SamanthaI don’t remember which of the dolls I got next, but over the years, my parents bought Kirsten, Felicity, and Samantha for me. They always bought the doll and the books; I rarely got any of the additional things that the company sold for the dolls. And honestly, that was fine with me. What I wanted was to play with the dolls and tell their stories. I didn’t need a lot of accouterments for that. I read, and I fixed their hair, and I pretended conversations between them should they ever meet one another. I admired Felicity’s red hair, which I wished I had, and I rejoiced when she got her horse, Penny (much like with dogs, I have always had a soft spot for horses). I was entranced with the way Samantha stood with her friend, Nellie, as she was orphaned and sent to work in a factory. I wept with Kirsten when her friend died on the way to America.

Later, I would question some of these narratives. I would recognize the privilege that is hidden in the packaging. Sure, it looks great to have dolls that are historically placed, who come into contact with the issues of the day and are active rather than passive. And they do some amazing things. My dolls were all white, though. It wasn’t until 1993, seven years and several dolls after the company began (and a little past my collecting days), that Addy, a black girl living during the Civil War, introduced any sense of diversity into the line. And the historical “Looking Back” pieces at the end of the books rarely concentrated on women’s and girls’ history, instead giving a broad-brush approach to the time period. That would’ve worked for an introduction; but for a conclusion to books that had focused so much on the girl, it left her out of history once again. It was disheartening.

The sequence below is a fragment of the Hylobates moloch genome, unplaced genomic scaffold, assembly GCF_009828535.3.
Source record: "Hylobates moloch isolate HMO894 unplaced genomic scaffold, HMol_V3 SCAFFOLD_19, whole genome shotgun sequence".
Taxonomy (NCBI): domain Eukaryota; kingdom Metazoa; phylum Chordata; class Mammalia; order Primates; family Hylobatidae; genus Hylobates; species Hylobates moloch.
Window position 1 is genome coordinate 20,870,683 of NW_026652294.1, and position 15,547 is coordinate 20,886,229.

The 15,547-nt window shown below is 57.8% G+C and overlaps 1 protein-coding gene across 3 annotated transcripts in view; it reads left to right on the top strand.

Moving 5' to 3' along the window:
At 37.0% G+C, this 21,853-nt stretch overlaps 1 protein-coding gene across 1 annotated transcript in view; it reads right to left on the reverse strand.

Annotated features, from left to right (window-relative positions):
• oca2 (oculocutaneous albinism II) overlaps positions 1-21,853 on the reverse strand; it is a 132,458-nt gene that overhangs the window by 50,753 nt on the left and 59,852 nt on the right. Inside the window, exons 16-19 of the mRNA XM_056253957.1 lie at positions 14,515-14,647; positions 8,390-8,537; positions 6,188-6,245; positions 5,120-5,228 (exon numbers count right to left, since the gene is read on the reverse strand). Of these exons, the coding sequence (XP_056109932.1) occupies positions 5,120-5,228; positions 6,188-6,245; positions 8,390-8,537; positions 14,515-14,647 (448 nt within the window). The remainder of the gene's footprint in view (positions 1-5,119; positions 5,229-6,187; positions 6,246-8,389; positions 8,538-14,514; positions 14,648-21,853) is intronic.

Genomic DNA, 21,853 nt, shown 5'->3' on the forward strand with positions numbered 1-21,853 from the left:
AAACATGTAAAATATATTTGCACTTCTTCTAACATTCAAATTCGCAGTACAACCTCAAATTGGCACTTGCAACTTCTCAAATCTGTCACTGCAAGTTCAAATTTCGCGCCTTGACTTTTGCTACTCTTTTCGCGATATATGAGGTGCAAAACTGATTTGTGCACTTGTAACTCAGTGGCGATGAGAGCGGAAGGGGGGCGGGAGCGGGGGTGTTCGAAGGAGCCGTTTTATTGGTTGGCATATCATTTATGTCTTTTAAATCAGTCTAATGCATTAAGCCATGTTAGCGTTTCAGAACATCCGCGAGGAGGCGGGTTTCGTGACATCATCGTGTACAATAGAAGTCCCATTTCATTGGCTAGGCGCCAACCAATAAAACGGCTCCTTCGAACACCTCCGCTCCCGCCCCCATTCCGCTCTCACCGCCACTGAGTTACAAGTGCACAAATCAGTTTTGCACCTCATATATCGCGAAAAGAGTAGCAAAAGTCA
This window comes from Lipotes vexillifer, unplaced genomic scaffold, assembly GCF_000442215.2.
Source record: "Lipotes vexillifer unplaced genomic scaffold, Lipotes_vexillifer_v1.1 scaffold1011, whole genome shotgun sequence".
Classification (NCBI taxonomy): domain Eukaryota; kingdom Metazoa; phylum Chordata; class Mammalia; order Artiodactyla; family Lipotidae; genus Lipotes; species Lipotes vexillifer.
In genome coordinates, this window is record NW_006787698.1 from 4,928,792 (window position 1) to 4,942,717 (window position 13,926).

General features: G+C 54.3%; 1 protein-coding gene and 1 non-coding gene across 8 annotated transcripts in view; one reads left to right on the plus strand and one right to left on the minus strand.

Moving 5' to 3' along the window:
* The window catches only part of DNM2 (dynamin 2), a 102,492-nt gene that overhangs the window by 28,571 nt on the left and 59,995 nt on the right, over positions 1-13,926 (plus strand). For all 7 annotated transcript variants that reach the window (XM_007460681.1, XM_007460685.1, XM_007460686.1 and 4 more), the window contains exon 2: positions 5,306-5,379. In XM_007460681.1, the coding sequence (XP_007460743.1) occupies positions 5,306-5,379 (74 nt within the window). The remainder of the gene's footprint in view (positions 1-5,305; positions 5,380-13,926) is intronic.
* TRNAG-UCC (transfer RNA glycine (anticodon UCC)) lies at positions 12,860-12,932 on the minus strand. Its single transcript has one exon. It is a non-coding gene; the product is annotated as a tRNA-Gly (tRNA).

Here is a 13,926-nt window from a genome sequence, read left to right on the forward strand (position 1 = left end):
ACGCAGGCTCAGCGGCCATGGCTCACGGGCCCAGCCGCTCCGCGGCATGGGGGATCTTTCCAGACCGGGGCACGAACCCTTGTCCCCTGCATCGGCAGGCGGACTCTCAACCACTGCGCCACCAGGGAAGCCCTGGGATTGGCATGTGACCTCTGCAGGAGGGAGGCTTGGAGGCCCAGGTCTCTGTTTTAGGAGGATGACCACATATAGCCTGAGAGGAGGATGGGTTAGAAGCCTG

And those dolls were—-are—-expensive. They can cost hundreds of dollars with accessories, and even without accessories, just doll and books, they’re generally $100 or so. The company has been purchased by Mattel, and the original dolls have been mostly archived in a “Historical Line” in favor of promoting dolls that are more contemporary. Unsurprisingly, these dolls are mostly white, privileged, and don’t do too much boat-rocking. They’re not tomboys like Felicity, child labor activists like Samantha (or suffragettes like her aunt Cordelia), or escaping, like Addy, from an oppressive system (slavery, just in case that wasn’t clear) to find their family.

I wouldn’t have found anything to identify with in most of the new dolls. I wasn’t blonde, artsy, or all that worried about keeping up with my classmates. I went to a large school in a small town–if you didn’t go to the local private school, you went to the public school, and that was that. I was awkward. I got picked on for my weird hair and big glasses and for being ok with touching mice and hamsters and earthworms and all those things I wasn’t supposed to want to touch. Now there’s nothing wrong with being an Isabelle–with being a blonde at an art school worried about keeping up with your classmates. That just wasn’t me, and it isn’t many other girls. I was a Molly, though I wanted desperately to be a Samantha. I’m still a Molly.